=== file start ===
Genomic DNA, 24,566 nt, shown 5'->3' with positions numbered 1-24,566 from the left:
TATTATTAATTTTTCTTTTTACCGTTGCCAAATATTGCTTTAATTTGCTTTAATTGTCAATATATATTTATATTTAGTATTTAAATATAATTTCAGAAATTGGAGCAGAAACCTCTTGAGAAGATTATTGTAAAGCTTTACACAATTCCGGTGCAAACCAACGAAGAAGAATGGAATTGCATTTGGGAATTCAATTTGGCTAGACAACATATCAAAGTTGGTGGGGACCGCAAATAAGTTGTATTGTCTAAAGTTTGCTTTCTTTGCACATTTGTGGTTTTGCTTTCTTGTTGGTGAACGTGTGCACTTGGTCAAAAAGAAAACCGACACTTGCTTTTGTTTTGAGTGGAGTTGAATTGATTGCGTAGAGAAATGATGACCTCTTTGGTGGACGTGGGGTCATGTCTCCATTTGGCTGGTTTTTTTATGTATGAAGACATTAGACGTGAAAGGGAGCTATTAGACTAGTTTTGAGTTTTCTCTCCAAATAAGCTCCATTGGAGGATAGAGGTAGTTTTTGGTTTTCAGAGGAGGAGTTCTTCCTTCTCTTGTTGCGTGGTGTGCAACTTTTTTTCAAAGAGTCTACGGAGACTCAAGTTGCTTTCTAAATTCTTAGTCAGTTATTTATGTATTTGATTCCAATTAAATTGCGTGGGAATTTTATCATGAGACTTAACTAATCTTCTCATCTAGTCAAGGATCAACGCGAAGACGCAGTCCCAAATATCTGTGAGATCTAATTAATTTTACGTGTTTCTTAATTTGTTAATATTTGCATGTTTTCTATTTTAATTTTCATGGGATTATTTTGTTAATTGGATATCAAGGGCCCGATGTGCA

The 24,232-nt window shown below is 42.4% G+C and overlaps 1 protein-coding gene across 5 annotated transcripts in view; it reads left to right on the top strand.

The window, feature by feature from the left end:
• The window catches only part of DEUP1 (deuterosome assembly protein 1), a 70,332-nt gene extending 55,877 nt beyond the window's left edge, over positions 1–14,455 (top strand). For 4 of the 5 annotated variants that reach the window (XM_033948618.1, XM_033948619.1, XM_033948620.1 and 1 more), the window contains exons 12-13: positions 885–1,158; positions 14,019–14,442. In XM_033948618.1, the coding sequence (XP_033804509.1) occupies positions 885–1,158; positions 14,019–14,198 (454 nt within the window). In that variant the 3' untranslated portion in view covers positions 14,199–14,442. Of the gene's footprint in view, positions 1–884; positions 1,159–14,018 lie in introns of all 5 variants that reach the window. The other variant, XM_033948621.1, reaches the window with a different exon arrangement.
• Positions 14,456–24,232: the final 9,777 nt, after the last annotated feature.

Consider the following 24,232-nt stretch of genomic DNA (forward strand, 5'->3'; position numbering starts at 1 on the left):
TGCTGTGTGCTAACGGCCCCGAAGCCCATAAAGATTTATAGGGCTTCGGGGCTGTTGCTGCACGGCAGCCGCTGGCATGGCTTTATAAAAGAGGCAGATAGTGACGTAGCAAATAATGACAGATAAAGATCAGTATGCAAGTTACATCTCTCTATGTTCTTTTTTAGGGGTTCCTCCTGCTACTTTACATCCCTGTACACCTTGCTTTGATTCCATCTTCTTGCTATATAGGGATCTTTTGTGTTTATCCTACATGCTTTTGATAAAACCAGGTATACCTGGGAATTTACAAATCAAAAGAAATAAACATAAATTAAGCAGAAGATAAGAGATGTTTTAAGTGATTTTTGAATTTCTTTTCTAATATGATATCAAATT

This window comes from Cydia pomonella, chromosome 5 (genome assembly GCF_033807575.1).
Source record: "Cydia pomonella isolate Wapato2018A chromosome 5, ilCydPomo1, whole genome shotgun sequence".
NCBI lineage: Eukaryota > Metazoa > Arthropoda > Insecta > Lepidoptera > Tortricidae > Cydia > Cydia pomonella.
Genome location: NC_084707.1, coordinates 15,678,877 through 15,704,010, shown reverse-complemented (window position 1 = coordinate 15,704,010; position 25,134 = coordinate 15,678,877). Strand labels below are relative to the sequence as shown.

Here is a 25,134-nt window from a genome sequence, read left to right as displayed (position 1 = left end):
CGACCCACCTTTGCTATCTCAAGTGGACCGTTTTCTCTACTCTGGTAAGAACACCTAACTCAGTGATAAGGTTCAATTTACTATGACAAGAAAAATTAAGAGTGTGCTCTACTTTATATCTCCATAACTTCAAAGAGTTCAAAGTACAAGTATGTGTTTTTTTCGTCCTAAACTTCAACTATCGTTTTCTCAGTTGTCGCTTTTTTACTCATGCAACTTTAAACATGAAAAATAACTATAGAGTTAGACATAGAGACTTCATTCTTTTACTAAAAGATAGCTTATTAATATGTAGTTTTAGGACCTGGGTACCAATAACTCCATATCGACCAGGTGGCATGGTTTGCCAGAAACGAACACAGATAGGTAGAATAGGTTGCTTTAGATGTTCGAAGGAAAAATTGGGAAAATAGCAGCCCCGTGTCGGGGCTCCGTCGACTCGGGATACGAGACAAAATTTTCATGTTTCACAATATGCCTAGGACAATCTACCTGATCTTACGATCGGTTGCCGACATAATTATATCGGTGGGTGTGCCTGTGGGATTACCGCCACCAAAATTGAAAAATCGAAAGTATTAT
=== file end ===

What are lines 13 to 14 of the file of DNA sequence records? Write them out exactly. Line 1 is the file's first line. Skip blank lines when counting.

Here is a 25,134-nt window from a genome sequence, read left to right as displayed (position 1 = left end):
CGACCCACCTTTGCTATCTCAAGTGGACCGTTTTCTCTACTCTGGTAAGAACACCTAACTCAGTGATAAGGTTCAATTTACTATGACAAGAAAAATTAAGAGTGTGCTCTACTTTATATCTCCATAACTTCAAAGAGTTCAAAGTACAAGTATGTGTTTTTTTCGTCCTAAACTTCAACTATCGTTTTCTCAGTTGTCGCTTTTTTACTCATGCAACTTTAAACATGAAAAATAACTATAGAGTTAGACATAGAGACTTCATTCTTTTACTAAAAGATAGCTTATTAATATGTAGTTTTAGGACCTGGGTACCAATAACTCCATATCGACCAGGTGGCATGGTTTGCCAGAAACGAACACAGATAGGTAGAATAGGTTGCTTTAGATGTTCGAAGGAAAAATTGGGAAAATAGCAGCCCCGTGTCGGGGCTCCGTCGACTCGGGATACGAGACAAAATTTTCATGTTTCACAATATGCCTAGGACAATCTACCTGATCTTACGATCGGTTGCCGACATAATTATATCGGTGGGTGTGCCTGTGGGATTACCGCCACCAAAATTGAAAAATCGAAAGTATTAT